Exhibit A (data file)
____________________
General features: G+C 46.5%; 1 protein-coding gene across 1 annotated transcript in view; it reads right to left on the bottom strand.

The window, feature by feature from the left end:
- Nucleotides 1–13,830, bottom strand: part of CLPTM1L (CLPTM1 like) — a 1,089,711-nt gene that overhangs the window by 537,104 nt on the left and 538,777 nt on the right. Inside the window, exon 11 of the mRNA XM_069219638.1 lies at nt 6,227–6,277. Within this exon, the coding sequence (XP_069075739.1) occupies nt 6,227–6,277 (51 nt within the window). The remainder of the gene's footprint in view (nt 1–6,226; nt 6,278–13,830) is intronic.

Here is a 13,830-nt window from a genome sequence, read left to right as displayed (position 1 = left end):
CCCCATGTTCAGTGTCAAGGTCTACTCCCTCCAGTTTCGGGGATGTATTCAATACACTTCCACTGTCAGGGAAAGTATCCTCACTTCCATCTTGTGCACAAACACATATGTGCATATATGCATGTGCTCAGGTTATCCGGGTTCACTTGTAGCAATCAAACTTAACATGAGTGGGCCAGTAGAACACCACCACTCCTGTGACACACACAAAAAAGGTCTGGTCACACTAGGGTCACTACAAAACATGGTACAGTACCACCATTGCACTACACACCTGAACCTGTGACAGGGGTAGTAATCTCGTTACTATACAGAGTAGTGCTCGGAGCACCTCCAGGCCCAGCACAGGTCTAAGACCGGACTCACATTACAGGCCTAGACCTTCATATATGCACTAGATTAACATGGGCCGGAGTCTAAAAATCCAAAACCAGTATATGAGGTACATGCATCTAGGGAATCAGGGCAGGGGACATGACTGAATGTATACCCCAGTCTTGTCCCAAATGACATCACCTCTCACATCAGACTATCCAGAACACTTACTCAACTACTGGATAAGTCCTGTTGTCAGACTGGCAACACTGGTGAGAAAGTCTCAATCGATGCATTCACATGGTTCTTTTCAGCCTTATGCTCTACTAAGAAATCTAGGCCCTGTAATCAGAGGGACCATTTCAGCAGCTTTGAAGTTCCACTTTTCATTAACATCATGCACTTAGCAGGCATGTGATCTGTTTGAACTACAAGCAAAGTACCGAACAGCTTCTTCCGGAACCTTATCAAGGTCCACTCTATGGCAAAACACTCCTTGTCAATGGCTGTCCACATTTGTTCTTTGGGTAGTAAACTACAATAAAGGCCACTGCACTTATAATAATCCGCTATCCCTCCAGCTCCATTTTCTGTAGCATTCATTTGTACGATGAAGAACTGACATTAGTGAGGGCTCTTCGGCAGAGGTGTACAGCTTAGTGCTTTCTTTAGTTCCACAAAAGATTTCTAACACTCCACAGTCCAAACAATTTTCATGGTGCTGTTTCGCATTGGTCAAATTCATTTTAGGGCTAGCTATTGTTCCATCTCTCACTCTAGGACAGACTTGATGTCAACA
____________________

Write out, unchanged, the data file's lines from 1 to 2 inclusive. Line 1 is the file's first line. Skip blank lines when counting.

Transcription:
General features: G+C 46.5%; 1 protein-coding gene across 1 annotated transcript in view; it reads right to left on the bottom strand.

The window, feature by feature from the left end: